When Archie went to New York I was desperately worried about him. Desperately worried because he was an 18-year old male who was and still is impulsive, who acts now then thinks later and has a strong belief that he is invincible. And adolescent males like this can sometimes end up in a lot of trouble so my major concern was that there was going to be drama.
Interestingly, we had sent Archie to New York to study drama. He attended the Summer Conservatory Program at the Stella Adler Studio of Acting. We organised student accommodation for Archie in Brooklyn in the St George Weller building. The accommodation certainly wasn’t five-star. He was in a triple-share room and like a bad joke the three rooming together were a black rap artist who played his music continuously and at full volume at any time of the day or night, a tiny Chinese-American studying graphic design who was quiet and said nothing, and a loud Australian with a guitar and didgeridoo who liked folk music.
The room had two beds in it with a third in a loft arrangement and as Archie was the last of the three to check-in, he scored the bed in the loft. There wasn’t much more to the accommodation, there certainly wasn’t room for much else but there was a bar fridge. Archie had nothing in the fridge but the Chinese guy had one of those jugs that filters water. And he was very particular about it. And he didn’t want anyone to touch it. But Archie had just done six years of boarding school where anything in the communal fridge was up for grabs. The little Chinese guy finally relented and said, ‘You can have some water, but you need to use a glass. You cannot drink from the jug. And you have to fill it up after you’ve used it’.
A few days later it was Archie’s orientation day at Stellar Adler. At the end of the orientation he suggested to some of the other acting students (he’d only just met), that they go out that night to celebrate.
Archie prepared well for the night by going into a bottle shop. When he was there he couldn’t believe how cheap everything was compared with Australian prices. Not wanting to pass up an opportunity for a fantastic bargain, he bought a 1.75ltr bottle of scotch that was like Jake Daniels but much, much lower in quality.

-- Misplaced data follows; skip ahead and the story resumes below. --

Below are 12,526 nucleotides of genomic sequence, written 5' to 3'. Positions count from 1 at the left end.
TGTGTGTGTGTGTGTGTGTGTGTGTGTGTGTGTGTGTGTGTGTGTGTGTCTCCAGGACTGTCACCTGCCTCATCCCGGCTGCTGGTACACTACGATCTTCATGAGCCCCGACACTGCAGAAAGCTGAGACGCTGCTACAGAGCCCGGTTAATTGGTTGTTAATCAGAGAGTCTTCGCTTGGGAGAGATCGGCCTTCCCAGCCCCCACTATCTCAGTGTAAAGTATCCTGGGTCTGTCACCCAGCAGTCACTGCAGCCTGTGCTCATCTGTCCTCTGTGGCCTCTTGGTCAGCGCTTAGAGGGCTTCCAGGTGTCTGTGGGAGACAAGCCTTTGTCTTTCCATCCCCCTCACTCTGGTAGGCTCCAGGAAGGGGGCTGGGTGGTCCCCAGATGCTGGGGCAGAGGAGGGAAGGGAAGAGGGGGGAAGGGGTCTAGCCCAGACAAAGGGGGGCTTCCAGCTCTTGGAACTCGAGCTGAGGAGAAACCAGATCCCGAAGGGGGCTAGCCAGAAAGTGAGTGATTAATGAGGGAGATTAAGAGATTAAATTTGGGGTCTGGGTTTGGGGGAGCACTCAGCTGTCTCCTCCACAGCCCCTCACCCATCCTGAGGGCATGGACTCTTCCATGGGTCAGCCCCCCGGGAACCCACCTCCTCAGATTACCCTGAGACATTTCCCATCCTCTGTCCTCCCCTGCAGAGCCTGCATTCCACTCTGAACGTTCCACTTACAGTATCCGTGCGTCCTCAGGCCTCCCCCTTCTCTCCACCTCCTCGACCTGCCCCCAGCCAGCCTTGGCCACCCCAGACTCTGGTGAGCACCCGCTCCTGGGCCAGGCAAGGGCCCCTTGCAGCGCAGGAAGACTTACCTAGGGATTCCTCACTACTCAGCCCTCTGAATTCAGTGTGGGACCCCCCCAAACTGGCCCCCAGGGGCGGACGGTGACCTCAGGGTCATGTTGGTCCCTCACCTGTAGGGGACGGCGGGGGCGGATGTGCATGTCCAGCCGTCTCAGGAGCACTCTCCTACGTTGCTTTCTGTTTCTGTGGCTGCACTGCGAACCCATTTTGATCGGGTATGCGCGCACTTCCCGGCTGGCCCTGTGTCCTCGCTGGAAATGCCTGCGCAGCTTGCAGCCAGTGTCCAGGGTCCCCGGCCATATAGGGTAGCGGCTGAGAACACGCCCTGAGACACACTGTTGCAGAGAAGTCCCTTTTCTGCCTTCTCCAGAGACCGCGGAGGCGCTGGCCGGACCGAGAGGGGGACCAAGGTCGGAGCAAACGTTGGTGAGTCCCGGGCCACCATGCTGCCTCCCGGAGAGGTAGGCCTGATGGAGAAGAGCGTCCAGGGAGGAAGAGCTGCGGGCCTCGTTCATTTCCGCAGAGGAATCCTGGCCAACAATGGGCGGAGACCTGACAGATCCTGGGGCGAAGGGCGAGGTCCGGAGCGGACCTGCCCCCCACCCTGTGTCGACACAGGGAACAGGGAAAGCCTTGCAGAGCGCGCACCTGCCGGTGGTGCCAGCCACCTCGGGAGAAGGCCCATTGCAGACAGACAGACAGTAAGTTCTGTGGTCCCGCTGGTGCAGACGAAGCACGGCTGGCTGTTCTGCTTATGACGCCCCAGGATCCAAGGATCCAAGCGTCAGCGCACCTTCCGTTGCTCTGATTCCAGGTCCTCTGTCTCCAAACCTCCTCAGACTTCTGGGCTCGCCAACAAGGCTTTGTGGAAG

He brought the boys back to his Brooklyn digs where they sat in the recreation room and sampled Archie’s bargain. At about 1am when the bottle was looking close to empty Archie jumped up and said, ‘Hey everyone, I’ve got an idea. Let’s walk across the Brooklyn bridge’. So they all got up and walked to the bridge. When they were walking across Archie decided to climb the bridge. And that’s not only illegal, it’s dangerous because if you fall, there’s nothing below you but six lanes of traffic. So Archie climbed the bridge and was really enjoying the view when the other boys became alarmed for his safety and encouraged him to climb back down. Archie couldn’t understand the fuss. They said to him, ‘Climbing bridges is illegal here, man, for a reason, what if you fall?’ They weren’t too sure what to make of their new Aussie friend.
Archie made it back to his accommodation at 4am. He stood outside his door and realised he didn’t have a key. He banged on the door until the poor little Asian boy was woken and let him in. And Archie pushed straight past him, opened the door of the fridge, pulled out the water jug and without using a glass drank the contents until it was all gone then climbed into the loft. The poor Asian took his jug, sterilised it somewhere, re-filled it and put it neatly back into the fridge.
And for obvious reasons, Archie didn’t tell me this story until quite a few months after this event. If there’s anything to celebrate it’s that he did apologise to the Asian for defiling his water jug. And they ended up being good friends and the Asian has said when Archie records his music and puts out a CD, he will design the cover for him. For free. Everything works out for Archie.
Here’s the way I like to enjoy whiskey. With the alcohol cooked out of it and used as an ingredient to flavour food:
Chicken Wings with Blue Cheese Sauce
Serves: 4-6 (depending on what you serve with them)
Degree of Difficult: 2/5
Cost: Very inexpensive. Chicken wings are very affordable.
- 2kgs chicken wings
- 1/2 cup maple syrup
- 1/2 cup wiskey
- 4 cloves garlic, crushed
- 2 tspns ground cumin
- 1 tbspn tabasco sauce
- 1/4 tsp cayenne pepper
Blue Cheese Sauce:
- 1/2 cup sour cream
- 1/2 cup mayonnaise
- 160g soft blue cheese, crumbled
- 1 tbspn lemon juice
- 1 clove garlic, crushed
Remove and discard the tips from each wing. Cut the wings in half at the joint and place in a single layer in a shallow ovenproof dish.
Combine the maple syrup, whiskey, Tabasco sauce, garlic, cumin and cayenne pepper in a jug. Pour over the chicken and turn to coat. Cover with plastic wrap and place in the fridge for 6 hours to marinate.
Preheat oven to 200C. Remove the wrap. Bake in oven, turning occasionally, for 1 hr and 10 mins or until chicken is golden.
Meanwhile, to make the blue cheese sauce, place the sour cream, mayonnaise, blue cheese, lemon juice and garlic in a jug and blend until smooth.
Transfer chicken to a serving platter and serve with the sauce.
This recipe has been adapted from Taste.